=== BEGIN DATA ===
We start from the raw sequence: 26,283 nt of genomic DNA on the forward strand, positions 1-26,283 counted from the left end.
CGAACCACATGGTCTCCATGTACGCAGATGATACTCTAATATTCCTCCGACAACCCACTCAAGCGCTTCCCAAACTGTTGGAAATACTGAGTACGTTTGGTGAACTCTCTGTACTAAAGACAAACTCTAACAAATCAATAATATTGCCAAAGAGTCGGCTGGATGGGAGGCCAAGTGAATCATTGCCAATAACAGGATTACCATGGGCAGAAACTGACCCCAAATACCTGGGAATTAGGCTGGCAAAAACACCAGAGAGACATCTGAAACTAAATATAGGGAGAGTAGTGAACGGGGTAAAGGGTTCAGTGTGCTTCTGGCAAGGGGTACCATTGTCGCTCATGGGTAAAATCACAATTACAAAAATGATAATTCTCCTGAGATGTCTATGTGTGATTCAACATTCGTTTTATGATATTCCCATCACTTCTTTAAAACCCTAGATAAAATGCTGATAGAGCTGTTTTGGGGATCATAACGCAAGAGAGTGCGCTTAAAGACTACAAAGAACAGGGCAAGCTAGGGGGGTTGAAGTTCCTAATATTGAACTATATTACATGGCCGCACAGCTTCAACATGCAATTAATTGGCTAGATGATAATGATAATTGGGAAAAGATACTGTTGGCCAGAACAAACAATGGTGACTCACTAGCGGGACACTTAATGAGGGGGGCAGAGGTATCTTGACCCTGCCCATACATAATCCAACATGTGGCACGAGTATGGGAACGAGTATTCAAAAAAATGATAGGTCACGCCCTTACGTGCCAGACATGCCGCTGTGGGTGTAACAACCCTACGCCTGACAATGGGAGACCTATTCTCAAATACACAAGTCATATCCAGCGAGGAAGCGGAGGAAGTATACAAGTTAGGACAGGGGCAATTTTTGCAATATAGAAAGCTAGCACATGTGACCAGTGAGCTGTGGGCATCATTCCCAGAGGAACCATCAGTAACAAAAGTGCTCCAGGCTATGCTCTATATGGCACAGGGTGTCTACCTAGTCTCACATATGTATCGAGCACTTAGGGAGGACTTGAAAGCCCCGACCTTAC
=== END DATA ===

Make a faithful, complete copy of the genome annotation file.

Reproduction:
We start from the raw sequence: 26,283 nt of genomic DNA on the forward strand, positions 1-26,283 counted from the left end.
CGAACCACATGGTCTCCATGTACGCAGATGATACTCTAATATTCCTCCGACAACCCACTCAAGCGCTTCCCAAACTGTTGGAAATACTGAGTACGTTTGGTGAACTCTCTGTACTAAAGACAAACTCTAACAAATCAATAATATTGCCAAAGAGTCGGCTGGATGGGAGGCCAAGTGAATCATTGCCAATAACAGGATTACCATGGGCAGAAACTGACCCCAAATACCTGGGAATTAGGCTGGCAAAAACACCAGAGAGACATCTGAAACTAAATATAGGGAGAGTAGTGAACGGGGTAAAGGGTTCAGTGTGCTTCTGGCAAGGGGTACCATTGTCGCTCATGGGTAAAATCACAATTACAAAAATGATAATTCTCCTGAGATGTCTATGTGTGATTCAACATTCGTTTTATGATATTCCCATCACTTCTTTAAAACCCTAGATAAAATGCTGATAGAGCTGTTTTGGGGATCATAACGCAAGAGAGTGCGCTTAAAGACTACAAAGAACAGGGCAAGCTAGGGGGGTTGAAGTTCCTAATATTGAACTATATTACATGGCCGCACAGCTTCAACATGCAATTAATTGGCTAGATGATAATGATAATTGGGAAAAGATACTGTTGGCCAGAACAAACAATGGTGACTCACTAGCGGGACACTTAATGAGGGGGGCAGAGGTATCTTGACCCTGCCCATACATAATCCAACATGTGGCACGAGTATGGGAACGAGTATTCAAAAAAATGATAGGTCACGCCCTTACGTGCCAGACATGCCGCTGTGGGTGTAACAACCCTACGCCTGACAATGGGAGACCTATTCTCAAATACACAAGTCATATCCAGCGAGGAAGCGGAGGAAGTATACAAGTTAGGACAGGGGCAATTTTTGCAATATAGAAAGCTAGCACATGTGACCAGTGAGCTGTGGGCATCATTCCCAGAGGAACCATCAGTAACAAAAGTGCTCCAGGCTATGCTCTATATGGCACAGGGTGTCTACCTAGTCTCACATATGTATCGAGCACTTAGGGAGGACTTGAAAGCCCCGACCTTAC